Guest post by Currensee.
There’s a lot of misinformation out there when it comes to retail foreign exchange trading. I was recently pointed to a blogger who was addressing the latest CFTC rules change proposal (the one suggesting 10:1 leverage caps), and was appalled by the blatant factual errors in his post.
Spreads and Commissions
Here’s the first statement this individual made which I think needs addressing because it includes a real source of confusion, especially for those new to forex trading.
“If you short the Euro/USD cross, for example, and expect a 100 pip (one cent) move on your trade, you might pay three pips of spread to enter and another three to exit, for a total “vig” of six pips. That’s a 6% commission!”
First of all, you don’t pay two spreads. In fact, you don’t really “pay” a spread at all, though certainly it is a cost. The only time the spread impacts you is when you first open a trade. Let’s say the market for EUR/USD is at 1.4500-1.4503. If you go long, you will enter at 1.4503 ask/offer price. Now in order to exit your long you would sell at the bid price of 1.4500. As a result, you have a 3 pip loss from the outset. That’s the only time the spread comes out. If the market moves to 1.4600-1.4603 – the 100 pip gain noted in the quote – you would exit at 1.4600 for a net gain of 97 pips, not 94 as suggested.
Second of all, the 6% calculation is based on being leveraged at 100:1. I’ve already shown that the spread loss is not 6 pips, but rather only 3, so that cuts the cost to 3% on a fully leveraged position. Most traders, however, don’t go anywhere near 100:1 leverage. Experienced folks often limit themselves to 10:1-20:1. At 20:1 the spread cost is 0.6%, while at 10:1 it’s only 0.3%.
But wait! The 6% calculation is also based on erroneous figures. It assumes that a full contract is worth $100,000 and a pip is $10. The value of a full EUR/USD lot priced at 1.4500 is $145,000, for which $1450 would have to be posted as margin at 100:1 leverage (1% margin requirement). A 3 pip spread value of $30 on that full contract would thus only be about 2% of the post margin. Going with the lower 10:1-20:1 leverage noted above, the more realistic cost for the trader is 0.2%-0.4%.
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Thirdly, the blogger compared forex to e-mini S&P 500 futures by suggesting that in the futures the commission is only $6 for a full round turn (in and out), but he fails to account for the fact that futures have spreads too. I see this happening all the time – people out of ignorance claiming that other markets don’t have spreads. Every market has a bid/offer spread. The usual spread in the e-mini S&Ps is a quarter point, or $12.50 (a point being $50). When you add in the $6 commission to the spread cost you get $18.50. That’s about 0.4% of the blogger’s $4050 noted initial margin requirement. Looks comparable to me.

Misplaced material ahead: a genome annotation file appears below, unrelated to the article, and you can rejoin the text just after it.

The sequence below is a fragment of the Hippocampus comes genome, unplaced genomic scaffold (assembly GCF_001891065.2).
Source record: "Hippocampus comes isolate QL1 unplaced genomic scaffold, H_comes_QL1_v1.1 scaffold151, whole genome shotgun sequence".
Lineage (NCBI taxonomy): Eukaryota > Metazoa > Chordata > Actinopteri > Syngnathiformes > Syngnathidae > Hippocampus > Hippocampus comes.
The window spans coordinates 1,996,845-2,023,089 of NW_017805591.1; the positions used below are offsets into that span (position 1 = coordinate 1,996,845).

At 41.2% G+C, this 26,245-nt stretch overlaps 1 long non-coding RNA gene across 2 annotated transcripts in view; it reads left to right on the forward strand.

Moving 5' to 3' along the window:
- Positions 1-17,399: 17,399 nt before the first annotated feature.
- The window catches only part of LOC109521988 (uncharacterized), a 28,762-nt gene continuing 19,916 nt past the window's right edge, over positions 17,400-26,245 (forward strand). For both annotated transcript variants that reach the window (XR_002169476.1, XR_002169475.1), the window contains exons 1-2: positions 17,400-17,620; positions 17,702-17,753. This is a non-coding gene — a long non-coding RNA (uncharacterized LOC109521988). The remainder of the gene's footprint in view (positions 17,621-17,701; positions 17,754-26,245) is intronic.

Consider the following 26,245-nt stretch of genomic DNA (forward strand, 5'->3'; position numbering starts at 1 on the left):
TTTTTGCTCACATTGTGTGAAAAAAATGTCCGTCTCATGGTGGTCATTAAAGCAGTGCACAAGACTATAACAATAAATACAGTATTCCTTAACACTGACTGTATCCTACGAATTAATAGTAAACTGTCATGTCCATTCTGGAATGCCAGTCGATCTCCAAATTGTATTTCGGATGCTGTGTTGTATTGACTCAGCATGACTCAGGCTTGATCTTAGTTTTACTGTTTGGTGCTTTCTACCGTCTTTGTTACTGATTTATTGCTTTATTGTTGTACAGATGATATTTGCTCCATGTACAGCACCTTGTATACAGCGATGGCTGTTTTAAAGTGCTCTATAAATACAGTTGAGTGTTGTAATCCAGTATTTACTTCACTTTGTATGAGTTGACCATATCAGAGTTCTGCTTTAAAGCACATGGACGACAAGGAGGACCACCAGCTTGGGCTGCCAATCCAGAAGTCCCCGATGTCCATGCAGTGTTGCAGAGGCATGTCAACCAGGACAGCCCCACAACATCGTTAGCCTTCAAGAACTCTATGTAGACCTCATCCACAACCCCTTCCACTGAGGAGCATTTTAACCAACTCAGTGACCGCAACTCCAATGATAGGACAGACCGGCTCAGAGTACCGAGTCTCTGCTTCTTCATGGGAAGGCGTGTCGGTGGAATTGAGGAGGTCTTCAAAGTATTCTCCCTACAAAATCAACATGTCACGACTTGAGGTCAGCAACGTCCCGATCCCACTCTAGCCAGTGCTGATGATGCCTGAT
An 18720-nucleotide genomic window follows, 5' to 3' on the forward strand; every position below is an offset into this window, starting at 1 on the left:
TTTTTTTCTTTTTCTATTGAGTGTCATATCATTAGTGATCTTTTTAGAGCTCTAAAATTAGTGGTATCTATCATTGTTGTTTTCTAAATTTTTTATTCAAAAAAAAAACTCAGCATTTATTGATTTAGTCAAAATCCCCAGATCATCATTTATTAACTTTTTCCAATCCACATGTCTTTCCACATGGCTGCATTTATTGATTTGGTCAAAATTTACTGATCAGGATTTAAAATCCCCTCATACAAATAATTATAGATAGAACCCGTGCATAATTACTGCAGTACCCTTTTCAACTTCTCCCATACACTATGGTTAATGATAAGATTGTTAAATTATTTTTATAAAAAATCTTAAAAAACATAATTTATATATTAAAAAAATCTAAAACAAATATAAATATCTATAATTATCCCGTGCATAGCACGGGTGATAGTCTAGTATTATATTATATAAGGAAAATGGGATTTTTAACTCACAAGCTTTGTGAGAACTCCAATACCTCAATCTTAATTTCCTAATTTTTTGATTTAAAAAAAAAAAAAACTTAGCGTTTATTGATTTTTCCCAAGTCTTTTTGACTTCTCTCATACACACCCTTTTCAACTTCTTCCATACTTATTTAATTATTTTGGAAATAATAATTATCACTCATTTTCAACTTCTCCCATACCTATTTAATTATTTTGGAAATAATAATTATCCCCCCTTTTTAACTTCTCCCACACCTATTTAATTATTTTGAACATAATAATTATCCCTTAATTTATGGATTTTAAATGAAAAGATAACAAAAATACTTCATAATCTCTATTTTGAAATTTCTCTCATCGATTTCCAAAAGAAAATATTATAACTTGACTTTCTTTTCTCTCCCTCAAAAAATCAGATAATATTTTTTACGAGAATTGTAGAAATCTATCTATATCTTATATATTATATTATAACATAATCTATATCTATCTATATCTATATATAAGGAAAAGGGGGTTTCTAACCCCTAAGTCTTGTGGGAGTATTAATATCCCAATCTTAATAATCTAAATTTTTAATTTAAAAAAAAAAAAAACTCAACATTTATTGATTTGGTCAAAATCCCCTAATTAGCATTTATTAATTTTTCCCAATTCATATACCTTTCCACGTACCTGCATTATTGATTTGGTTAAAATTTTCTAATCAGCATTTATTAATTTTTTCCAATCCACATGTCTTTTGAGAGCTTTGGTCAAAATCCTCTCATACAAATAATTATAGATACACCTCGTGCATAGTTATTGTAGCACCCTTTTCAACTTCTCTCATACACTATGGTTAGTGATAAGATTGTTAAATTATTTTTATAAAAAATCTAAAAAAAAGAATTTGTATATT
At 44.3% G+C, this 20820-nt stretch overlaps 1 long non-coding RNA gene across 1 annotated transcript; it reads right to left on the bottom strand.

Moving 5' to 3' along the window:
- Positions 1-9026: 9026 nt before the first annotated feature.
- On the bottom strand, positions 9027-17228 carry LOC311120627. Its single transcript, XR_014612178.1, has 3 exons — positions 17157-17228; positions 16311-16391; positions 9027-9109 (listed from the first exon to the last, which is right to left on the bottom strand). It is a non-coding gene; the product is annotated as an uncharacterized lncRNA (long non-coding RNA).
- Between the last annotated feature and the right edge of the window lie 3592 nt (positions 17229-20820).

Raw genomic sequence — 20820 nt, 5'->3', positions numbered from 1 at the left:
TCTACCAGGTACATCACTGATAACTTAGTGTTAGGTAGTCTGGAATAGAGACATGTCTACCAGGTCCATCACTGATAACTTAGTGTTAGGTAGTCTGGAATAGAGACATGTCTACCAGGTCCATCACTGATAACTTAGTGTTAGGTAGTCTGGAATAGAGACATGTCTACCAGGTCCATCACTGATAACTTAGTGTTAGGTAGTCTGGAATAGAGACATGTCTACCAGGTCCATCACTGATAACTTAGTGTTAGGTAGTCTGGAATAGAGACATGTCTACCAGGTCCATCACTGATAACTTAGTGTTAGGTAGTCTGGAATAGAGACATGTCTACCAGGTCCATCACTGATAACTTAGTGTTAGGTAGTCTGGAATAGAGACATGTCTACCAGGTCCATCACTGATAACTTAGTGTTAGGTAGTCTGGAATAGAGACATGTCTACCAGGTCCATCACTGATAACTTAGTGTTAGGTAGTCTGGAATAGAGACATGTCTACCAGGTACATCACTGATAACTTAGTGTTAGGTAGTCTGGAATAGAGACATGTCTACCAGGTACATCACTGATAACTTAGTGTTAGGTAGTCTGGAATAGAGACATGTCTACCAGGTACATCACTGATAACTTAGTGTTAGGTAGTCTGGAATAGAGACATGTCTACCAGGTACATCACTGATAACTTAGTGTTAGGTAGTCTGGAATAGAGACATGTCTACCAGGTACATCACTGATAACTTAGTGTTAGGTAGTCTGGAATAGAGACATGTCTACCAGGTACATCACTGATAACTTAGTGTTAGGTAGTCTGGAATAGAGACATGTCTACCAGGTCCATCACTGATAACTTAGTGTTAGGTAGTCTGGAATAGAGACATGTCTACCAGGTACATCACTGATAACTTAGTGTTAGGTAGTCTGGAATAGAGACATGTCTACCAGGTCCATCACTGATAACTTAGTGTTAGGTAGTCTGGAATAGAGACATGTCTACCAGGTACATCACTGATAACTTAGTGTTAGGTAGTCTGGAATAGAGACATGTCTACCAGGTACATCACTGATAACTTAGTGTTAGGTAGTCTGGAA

The other issue that was brought up was the fact that in forex trading there is carry.
“…unlike a stock, option or futures trade where one pays to enter and again to exit (but not to hold) a FX position is inherently a short-term trade, as you will be charged simply for the privilege of holding your position open over a period of time.”
Granted, there is no carrying cost in stock trading, unless you’re trading on margin, in which case you have margin interest to pay. There is carry in each of the other markets, though.
In options time decay is a cost of carry for those long the option, but a benefit for those who are short. In futures there is a spread between the contract price and the underlying spot market price, which moves to zero as the contract nears delivery. In some cases the spread is positive, while in others it’s negative. Obviously, the forex market has daily roll-over/carry which can either go for or against the trader depending on which way the interest rate spread is going.
In other words, unless you’re a short-term trader, there is a carry involved in all the markets except stocks. It may work to your advantage or it may work to your disadvantage. To claim otherwise is to be misinformed.
The bottom line is that retail forex trading is pretty comparable in terms of its costs to other markets available to individual traders. If you have any doubts, run the numbers based on your own trading. Keep in mind too that it behooves forex brokers to be price competitive when compared to futures. If not, they stand to lose especially their bigger customers (and thus their bigger volume) to the futures market.